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By Muhanad Mohammed and Ahmed Rasheed
BAGHDAD (Reuters) - The Iraqi government blamed the bloodiest bombings in years on al Qaeda and other extremists, but many ordinary Iraqis think political infighting before next year's election is the cause and fear worse is yet to come.
Hundreds of mourners poured into the area where twin suicide bombs on Sunday killed 155 people, railing against politicians and the security forces in a funeral march, local media showed. Baghdad was ensnared in a traffic jam as the government, facing criticism for the attacks, set up extra checkpoints.
"The blood of Iraqis is very cheap and I ask, how many victims will it take to convince the government that it has totally failed?" Hameed Salam, a former army officer now driving a taxi cab, shouted in a traffic jam on Monday.
Iraq's January ballot is expected to focus on security gains under Prime Minister Nuri al-Maliki after years of war, and sticky questions about the distribution of power and oil wealth.
The threat of more attacks looms as rivals seek to undermine Maliki, and insurgents try to upset the electoral process.
Many Iraqis say they see divisions and infighting ahead of Iraq's second post-invasion national vote as the prime source of instability in the world's 11th largest crude producer.
While violence has fallen since Washington sent thousands of extra troops, attacks are common in the politically-divided nation of 30 million people, and residents believe that bombings and other clashes are likely to increase ahead of the vote.
"The government is not in control of the security situation and political leaders quarrel over power," said Alaa Hussain, a former military officer.
"Maliki is not a superman and he cannot take control over the security of the country unless there is cooperation and union between the parties and politicians."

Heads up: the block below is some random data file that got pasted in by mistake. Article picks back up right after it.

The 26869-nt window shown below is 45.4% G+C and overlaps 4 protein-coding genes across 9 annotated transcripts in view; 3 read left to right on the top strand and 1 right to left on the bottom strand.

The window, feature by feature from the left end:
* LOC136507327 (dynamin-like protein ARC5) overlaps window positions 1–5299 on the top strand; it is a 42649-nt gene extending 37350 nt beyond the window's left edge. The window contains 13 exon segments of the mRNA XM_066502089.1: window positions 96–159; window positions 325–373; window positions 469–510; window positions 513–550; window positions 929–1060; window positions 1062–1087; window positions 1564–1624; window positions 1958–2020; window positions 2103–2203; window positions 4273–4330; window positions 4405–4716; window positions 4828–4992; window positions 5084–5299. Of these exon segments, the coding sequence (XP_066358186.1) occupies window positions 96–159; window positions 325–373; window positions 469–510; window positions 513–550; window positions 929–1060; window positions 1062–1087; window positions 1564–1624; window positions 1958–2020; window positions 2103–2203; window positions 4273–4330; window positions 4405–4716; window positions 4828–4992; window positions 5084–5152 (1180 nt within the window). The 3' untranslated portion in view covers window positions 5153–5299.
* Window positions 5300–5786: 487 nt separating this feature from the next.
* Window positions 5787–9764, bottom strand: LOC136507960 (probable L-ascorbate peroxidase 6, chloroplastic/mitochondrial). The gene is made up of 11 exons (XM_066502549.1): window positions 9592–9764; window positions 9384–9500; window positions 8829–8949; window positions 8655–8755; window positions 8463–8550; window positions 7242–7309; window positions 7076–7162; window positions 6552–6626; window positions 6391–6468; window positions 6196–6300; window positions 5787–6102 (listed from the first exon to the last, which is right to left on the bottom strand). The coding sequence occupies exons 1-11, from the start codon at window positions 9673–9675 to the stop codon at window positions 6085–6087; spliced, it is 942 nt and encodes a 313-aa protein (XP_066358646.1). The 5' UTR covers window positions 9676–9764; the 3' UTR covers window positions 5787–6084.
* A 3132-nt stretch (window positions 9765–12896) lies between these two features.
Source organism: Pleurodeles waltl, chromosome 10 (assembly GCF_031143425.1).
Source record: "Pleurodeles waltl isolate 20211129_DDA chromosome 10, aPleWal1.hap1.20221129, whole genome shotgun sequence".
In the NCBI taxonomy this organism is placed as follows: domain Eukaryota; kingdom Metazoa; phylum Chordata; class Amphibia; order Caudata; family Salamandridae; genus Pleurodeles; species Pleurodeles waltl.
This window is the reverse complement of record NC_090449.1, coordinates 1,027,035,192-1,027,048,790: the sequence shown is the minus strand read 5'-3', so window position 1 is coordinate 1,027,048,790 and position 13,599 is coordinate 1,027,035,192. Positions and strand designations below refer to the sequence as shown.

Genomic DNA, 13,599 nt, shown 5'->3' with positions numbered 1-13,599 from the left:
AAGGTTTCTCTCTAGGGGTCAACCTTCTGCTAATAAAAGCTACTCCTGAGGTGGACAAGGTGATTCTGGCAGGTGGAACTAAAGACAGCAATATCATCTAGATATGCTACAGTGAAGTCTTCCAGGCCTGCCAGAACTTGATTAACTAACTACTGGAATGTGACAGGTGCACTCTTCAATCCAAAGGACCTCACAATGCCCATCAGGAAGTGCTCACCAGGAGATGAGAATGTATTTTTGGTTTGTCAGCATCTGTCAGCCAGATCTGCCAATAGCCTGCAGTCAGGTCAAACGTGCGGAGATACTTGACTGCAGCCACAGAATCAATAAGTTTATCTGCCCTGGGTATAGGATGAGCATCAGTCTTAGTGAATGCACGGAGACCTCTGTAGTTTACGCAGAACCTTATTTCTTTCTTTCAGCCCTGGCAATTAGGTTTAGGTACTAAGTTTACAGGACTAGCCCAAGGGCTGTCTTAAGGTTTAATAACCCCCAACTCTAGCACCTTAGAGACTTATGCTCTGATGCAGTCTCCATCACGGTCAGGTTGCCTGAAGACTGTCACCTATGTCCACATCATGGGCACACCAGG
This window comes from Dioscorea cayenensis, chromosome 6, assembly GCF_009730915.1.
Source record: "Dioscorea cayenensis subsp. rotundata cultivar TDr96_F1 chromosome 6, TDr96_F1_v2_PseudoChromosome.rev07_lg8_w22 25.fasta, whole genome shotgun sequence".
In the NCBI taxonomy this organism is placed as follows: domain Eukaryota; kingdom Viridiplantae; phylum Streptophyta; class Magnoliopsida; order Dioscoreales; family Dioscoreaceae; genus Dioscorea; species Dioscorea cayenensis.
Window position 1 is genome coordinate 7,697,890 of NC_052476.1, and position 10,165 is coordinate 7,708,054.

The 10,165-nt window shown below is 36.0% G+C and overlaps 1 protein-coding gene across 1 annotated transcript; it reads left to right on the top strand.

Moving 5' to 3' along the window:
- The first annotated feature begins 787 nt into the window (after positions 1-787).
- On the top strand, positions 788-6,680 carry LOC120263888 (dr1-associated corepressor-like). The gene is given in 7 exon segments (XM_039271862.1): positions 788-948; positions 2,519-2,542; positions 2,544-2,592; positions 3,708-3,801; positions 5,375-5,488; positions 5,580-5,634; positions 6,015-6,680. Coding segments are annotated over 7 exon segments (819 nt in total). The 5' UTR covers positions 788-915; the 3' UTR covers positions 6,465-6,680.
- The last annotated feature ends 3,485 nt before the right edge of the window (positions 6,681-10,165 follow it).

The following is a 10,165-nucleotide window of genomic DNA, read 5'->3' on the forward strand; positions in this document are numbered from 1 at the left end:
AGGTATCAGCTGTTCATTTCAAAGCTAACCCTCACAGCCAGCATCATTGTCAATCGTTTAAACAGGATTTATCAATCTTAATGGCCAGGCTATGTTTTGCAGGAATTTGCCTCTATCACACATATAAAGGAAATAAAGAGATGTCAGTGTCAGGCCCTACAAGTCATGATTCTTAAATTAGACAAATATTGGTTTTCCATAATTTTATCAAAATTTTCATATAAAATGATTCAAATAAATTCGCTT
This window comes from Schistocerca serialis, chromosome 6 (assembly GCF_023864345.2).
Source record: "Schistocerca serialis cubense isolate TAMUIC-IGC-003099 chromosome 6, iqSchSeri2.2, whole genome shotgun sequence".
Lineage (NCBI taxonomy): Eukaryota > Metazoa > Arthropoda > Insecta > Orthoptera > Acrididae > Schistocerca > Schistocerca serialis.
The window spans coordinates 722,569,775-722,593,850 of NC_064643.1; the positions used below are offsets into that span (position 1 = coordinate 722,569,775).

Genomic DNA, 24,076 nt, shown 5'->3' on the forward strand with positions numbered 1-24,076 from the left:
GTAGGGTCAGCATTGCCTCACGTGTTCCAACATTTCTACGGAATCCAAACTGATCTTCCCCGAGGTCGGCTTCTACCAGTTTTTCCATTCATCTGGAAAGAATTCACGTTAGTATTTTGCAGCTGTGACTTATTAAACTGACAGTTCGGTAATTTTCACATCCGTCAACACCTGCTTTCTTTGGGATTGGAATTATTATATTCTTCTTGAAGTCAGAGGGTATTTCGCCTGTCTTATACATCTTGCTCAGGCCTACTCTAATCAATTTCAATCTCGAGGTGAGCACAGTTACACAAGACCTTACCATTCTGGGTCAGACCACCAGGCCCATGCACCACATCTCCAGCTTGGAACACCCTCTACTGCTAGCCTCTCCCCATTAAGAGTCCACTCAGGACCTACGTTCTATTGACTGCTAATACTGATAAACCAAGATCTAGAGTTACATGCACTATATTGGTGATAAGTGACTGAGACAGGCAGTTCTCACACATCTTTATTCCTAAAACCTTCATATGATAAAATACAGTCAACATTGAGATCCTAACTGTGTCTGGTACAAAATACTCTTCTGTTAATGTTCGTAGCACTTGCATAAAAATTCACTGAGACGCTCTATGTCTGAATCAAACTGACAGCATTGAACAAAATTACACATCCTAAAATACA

Many residents in Baghdad see a hazy connection between political disputes in parliament and violence in the streets. Politicians are currently at loggerheads over a law that will stipulate how the January election is run.
"The return of these large-scale bombings is because of the proximity of elections," said Haider Mohammed, a 34-year-old shop owner. "Haggling between the parties, if they differ on an issue, is reflected in the security situation," he said.
Iraq's parliament has so far failed to resolve a dispute over how to conduct the vote in the city of Kirkuk, disputed between Arabs and ethnic Kurds.
The impasse has cast doubt over whether the January 16 date is feasible and raised questions about whether politicians can make tough decisions for a nation emerging from decades of strife.
But Iraq is a far cry from the dark days of sectarian carnage that followed the 2003 U.S.-led invasion. The government says its doors are open for business and it is starting to sign multibillion dollar deals with global oil firms.
Security remains fragile, and officials fear attacks like those on Sunday or the bombings of the finance and foreign ministries in August are aimed at re-igniting sectarian war.
"(Sunday's) bloody bombing was a definite message for Maliki's government. Stop bragging about achieving security," said Thamir al-Ani, 35, a government employee.
The August 19 "Bloody Wednesday" bombings and the attack on Sunday raised doubts about Iraqi forces' ability to take over security from U.S. soldiers who pulled out of Iraqi city centres in June ahead of their complete withdrawal in 2011.
"We were talking about bloody Wednesday. Now we'll talk about bloody Sunday. I am afraid with the continuation of these bombings all our days will be bloody," political analyst Haider al-Mulla said.
(Additional reporting by Suadad al-Sahly and Waleed Ibrahim; Writing by Jack Kimball; Editing by Michael Christie)